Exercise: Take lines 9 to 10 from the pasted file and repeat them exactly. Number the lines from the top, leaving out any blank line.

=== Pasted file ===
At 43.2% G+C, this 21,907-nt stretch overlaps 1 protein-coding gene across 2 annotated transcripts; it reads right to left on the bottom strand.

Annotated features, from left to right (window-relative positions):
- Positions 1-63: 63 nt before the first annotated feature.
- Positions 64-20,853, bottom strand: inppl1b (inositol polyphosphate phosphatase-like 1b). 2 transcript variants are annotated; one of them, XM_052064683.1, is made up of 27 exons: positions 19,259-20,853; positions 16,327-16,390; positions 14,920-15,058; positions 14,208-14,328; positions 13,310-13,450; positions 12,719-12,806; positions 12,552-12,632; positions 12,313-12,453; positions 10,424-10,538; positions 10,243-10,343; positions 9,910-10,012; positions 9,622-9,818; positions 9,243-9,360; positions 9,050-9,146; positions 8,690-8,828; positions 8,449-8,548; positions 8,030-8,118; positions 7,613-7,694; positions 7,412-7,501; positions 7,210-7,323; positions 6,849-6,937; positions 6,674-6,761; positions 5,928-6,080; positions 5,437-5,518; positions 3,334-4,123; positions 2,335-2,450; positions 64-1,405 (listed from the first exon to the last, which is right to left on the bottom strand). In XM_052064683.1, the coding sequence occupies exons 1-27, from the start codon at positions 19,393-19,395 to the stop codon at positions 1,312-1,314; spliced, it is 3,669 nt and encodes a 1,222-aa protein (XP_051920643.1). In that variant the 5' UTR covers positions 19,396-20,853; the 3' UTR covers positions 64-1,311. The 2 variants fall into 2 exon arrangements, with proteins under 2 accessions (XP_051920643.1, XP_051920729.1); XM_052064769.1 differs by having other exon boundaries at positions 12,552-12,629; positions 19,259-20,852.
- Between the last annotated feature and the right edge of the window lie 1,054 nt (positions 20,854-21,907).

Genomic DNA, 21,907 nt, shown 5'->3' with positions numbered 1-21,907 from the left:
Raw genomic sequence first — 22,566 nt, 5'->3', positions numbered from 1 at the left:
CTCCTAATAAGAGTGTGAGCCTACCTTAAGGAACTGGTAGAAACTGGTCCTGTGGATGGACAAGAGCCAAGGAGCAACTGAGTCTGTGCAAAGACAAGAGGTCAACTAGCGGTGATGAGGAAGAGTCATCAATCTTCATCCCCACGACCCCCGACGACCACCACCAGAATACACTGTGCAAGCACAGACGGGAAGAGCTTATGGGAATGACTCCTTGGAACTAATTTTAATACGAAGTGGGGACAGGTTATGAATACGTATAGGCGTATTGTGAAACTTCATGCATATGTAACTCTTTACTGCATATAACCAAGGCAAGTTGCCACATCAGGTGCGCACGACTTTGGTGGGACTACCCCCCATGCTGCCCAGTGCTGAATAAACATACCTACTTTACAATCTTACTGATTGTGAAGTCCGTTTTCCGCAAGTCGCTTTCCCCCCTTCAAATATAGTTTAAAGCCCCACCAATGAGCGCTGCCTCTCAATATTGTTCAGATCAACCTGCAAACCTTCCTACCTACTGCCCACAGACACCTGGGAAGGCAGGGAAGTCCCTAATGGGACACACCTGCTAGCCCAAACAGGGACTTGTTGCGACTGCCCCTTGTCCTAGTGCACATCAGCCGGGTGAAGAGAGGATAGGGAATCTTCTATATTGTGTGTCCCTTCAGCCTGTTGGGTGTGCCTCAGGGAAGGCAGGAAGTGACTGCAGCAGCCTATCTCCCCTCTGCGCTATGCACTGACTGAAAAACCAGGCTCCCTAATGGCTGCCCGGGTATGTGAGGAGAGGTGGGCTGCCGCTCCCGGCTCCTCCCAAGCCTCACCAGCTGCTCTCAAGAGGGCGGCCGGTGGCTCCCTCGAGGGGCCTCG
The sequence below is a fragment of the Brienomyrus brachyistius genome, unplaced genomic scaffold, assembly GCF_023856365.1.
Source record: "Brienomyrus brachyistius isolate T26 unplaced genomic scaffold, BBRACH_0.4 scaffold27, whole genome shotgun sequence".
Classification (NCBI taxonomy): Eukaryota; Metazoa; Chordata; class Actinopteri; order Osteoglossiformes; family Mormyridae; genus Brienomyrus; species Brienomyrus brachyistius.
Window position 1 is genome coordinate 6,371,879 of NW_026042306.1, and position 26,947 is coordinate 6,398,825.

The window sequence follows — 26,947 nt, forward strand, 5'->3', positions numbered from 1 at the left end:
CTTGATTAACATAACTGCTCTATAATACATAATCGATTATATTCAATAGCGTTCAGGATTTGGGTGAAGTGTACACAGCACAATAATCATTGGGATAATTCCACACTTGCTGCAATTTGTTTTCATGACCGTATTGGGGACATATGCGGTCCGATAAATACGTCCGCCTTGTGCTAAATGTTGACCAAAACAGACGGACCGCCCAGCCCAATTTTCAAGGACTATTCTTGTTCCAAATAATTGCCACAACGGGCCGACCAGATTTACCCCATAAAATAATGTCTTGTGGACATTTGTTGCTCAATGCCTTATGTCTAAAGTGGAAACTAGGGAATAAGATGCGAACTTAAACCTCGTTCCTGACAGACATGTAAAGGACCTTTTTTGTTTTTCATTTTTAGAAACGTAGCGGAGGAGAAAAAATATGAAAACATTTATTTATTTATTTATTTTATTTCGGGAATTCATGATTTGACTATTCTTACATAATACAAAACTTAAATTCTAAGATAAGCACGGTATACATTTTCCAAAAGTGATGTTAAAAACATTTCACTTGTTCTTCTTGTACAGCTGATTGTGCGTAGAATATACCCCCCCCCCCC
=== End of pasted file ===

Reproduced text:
The sequence below is a fragment of the Brienomyrus brachyistius genome, unplaced genomic scaffold, assembly GCF_023856365.1.
Source record: "Brienomyrus brachyistius isolate T26 unplaced genomic scaffold, BBRACH_0.4 scaffold27, whole genome shotgun sequence".